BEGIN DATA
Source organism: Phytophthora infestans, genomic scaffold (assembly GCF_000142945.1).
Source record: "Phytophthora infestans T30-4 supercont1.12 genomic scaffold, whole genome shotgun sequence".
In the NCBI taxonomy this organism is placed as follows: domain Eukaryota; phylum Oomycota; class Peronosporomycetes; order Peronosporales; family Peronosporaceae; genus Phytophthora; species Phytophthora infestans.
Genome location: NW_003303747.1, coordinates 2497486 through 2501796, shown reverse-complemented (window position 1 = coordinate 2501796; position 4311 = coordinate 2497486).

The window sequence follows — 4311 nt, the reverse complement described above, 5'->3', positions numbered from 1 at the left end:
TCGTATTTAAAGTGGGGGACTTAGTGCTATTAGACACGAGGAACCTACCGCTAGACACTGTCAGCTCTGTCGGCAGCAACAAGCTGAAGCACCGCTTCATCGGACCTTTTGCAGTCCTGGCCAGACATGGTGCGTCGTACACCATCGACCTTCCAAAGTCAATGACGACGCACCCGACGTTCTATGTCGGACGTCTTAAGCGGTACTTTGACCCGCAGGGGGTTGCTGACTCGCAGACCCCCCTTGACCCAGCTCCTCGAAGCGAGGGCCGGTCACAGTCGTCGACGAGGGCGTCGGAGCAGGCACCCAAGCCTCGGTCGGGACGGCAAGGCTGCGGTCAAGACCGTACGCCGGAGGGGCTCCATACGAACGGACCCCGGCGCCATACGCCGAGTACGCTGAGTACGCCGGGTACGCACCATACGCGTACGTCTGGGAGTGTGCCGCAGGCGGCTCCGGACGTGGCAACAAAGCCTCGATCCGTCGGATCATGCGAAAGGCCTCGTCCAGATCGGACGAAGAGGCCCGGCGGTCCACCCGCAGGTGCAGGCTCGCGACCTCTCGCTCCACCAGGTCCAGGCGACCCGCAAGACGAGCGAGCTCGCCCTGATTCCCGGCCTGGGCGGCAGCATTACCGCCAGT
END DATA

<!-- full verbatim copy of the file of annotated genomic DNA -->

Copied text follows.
Source organism: Phytophthora infestans, genomic scaffold (assembly GCF_000142945.1).
Source record: "Phytophthora infestans T30-4 supercont1.12 genomic scaffold, whole genome shotgun sequence".
In the NCBI taxonomy this organism is placed as follows: domain Eukaryota; phylum Oomycota; class Peronosporomycetes; order Peronosporales; family Peronosporaceae; genus Phytophthora; species Phytophthora infestans.
Genome location: NW_003303747.1, coordinates 2497486 through 2501796, shown reverse-complemented (window position 1 = coordinate 2501796; position 4311 = coordinate 2497486).

The window sequence follows — 4311 nt, the reverse complement described above, 5'->3', positions numbered from 1 at the left end:
TCGTATTTAAAGTGGGGGACTTAGTGCTATTAGACACGAGGAACCTACCGCTAGACACTGTCAGCTCTGTCGGCAGCAACAAGCTGAAGCACCGCTTCATCGGACCTTTTGCAGTCCTGGCCAGACATGGTGCGTCGTACACCATCGACCTTCCAAAGTCAATGACGACGCACCCGACGTTCTATGTCGGACGTCTTAAGCGGTACTTTGACCCGCAGGGGGTTGCTGACTCGCAGACCCCCCTTGACCCAGCTCCTCGAAGCGAGGGCCGGTCACAGTCGTCGACGAGGGCGTCGGAGCAGGCACCCAAGCCTCGGTCGGGACGGCAAGGCTGCGGTCAAGACCGTACGCCGGAGGGGCTCCATACGAACGGACCCCGGCGCCATACGCCGAGTACGCTGAGTACGCCGGGTACGCACCATACGCGTACGTCTGGGAGTGTGCCGCAGGCGGCTCCGGACGTGGCAACAAAGCCTCGATCCGTCGGATCATGCGAAAGGCCTCGTCCAGATCGGACGAAGAGGCCCGGCGGTCCACCCGCAGGTGCAGGCTCGCGACCTCTCGCTCCACCAGGTCCAGGCGACCCGCAAGACGAGCGAGCTCGCCCTGATTCCCGGCCTGGGCGGCAGCATTACCGCCAGT